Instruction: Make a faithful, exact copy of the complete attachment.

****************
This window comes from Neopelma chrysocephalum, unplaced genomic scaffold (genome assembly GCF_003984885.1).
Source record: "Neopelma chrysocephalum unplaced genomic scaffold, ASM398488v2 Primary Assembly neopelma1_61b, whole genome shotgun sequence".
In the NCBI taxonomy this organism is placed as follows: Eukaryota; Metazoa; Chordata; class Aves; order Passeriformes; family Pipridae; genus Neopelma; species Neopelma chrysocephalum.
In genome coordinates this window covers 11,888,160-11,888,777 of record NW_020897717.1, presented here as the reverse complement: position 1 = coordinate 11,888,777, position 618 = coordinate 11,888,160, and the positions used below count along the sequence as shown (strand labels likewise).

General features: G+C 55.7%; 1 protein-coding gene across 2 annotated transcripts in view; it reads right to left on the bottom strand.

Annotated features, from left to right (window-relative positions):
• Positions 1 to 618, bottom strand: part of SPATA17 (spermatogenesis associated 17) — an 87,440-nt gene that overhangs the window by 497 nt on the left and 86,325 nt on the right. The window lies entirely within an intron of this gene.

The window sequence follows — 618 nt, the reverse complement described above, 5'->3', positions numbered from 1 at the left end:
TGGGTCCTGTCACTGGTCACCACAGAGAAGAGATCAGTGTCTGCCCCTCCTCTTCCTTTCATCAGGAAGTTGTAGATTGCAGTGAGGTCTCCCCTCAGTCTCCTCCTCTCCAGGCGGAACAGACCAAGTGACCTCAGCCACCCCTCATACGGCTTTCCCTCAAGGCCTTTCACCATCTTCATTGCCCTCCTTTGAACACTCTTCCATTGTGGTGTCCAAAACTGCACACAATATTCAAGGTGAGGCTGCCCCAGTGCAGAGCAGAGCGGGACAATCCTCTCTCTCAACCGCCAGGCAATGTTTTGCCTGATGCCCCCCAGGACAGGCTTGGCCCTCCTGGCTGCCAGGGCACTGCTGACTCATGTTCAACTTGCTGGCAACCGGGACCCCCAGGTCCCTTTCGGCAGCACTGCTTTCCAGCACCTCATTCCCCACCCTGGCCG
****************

This window comes from Neopelma chrysocephalum, unplaced genomic scaffold (genome assembly GCF_003984885.1).
Source record: "Neopelma chrysocephalum unplaced genomic scaffold, ASM398488v2 Primary Assembly neopelma1_61b, whole genome shotgun sequence".
In the NCBI taxonomy this organism is placed as follows: Eukaryota; Metazoa; Chordata; class Aves; order Passeriformes; family Pipridae; genus Neopelma; species Neopelma chrysocephalum.
In genome coordinates this window covers 11,888,160-11,888,777 of record NW_020897717.1, presented here as the reverse complement: position 1 = coordinate 11,888,777, position 618 = coordinate 11,888,160, and the positions used below count along the sequence as shown (strand labels likewise).

General features: G+C 55.7%; 1 protein-coding gene across 2 annotated transcripts in view; it reads right to left on the bottom strand.

Annotated features, from left to right (window-relative positions):
• Positions 1 to 618, bottom strand: part of SPATA17 (spermatogenesis associated 17) — an 87,440-nt gene that overhangs the window by 497 nt on the left and 86,325 nt on the right. The window lies entirely within an intron of this gene.

The window sequence follows — 618 nt, the reverse complement described above, 5'->3', positions numbered from 1 at the left end:
TGGGTCCTGTCACTGGTCACCACAGAGAAGAGATCAGTGTCTGCCCCTCCTCTTCCTTTCATCAGGAAGTTGTAGATTGCAGTGAGGTCTCCCCTCAGTCTCCTCCTCTCCAGGCGGAACAGACCAAGTGACCTCAGCCACCCCTCATACGGCTTTCCCTCAAGGCCTTTCACCATCTTCATTGCCCTCCTTTGAACACTCTTCCATTGTGGTGTCCAAAACTGCACACAATATTCAAGGTGAGGCTGCCCCAGTGCAGAGCAGAGCGGGACAATCCTCTCTCTCAACCGCCAGGCAATGTTTTGCCTGATGCCCCCCAGGACAGGCTTGGCCCTCCTGGCTGCCAGGGCACTGCTGACTCATGTTCAACTTGCTGGCAACCGGGACCCCCAGGTCCCTTTCGGCAGCACTGCTTTCCAGCACCTCATTCCCCACCCTGGCCG